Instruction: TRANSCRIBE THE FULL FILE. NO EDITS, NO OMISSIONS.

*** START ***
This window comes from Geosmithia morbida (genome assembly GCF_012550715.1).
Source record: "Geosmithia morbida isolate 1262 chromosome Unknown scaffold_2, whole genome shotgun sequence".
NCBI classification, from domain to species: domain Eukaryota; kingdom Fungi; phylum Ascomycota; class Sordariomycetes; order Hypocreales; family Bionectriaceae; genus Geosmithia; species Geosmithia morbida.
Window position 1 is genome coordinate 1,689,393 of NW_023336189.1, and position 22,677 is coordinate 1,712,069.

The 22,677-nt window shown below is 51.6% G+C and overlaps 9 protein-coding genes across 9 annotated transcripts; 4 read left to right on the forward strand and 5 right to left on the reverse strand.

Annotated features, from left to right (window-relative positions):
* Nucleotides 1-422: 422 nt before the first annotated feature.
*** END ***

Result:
This window comes from Geosmithia morbida (genome assembly GCF_012550715.1).
Source record: "Geosmithia morbida isolate 1262 chromosome Unknown scaffold_2, whole genome shotgun sequence".
NCBI classification, from domain to species: domain Eukaryota; kingdom Fungi; phylum Ascomycota; class Sordariomycetes; order Hypocreales; family Bionectriaceae; genus Geosmithia; species Geosmithia morbida.
Window position 1 is genome coordinate 1,689,393 of NW_023336189.1, and position 22,677 is coordinate 1,712,069.

The 22,677-nt window shown below is 51.6% G+C and overlaps 9 protein-coding genes across 9 annotated transcripts; 4 read left to right on the forward strand and 5 right to left on the reverse strand.

Annotated features, from left to right (window-relative positions):
* Nucleotides 1-422: 422 nt before the first annotated feature.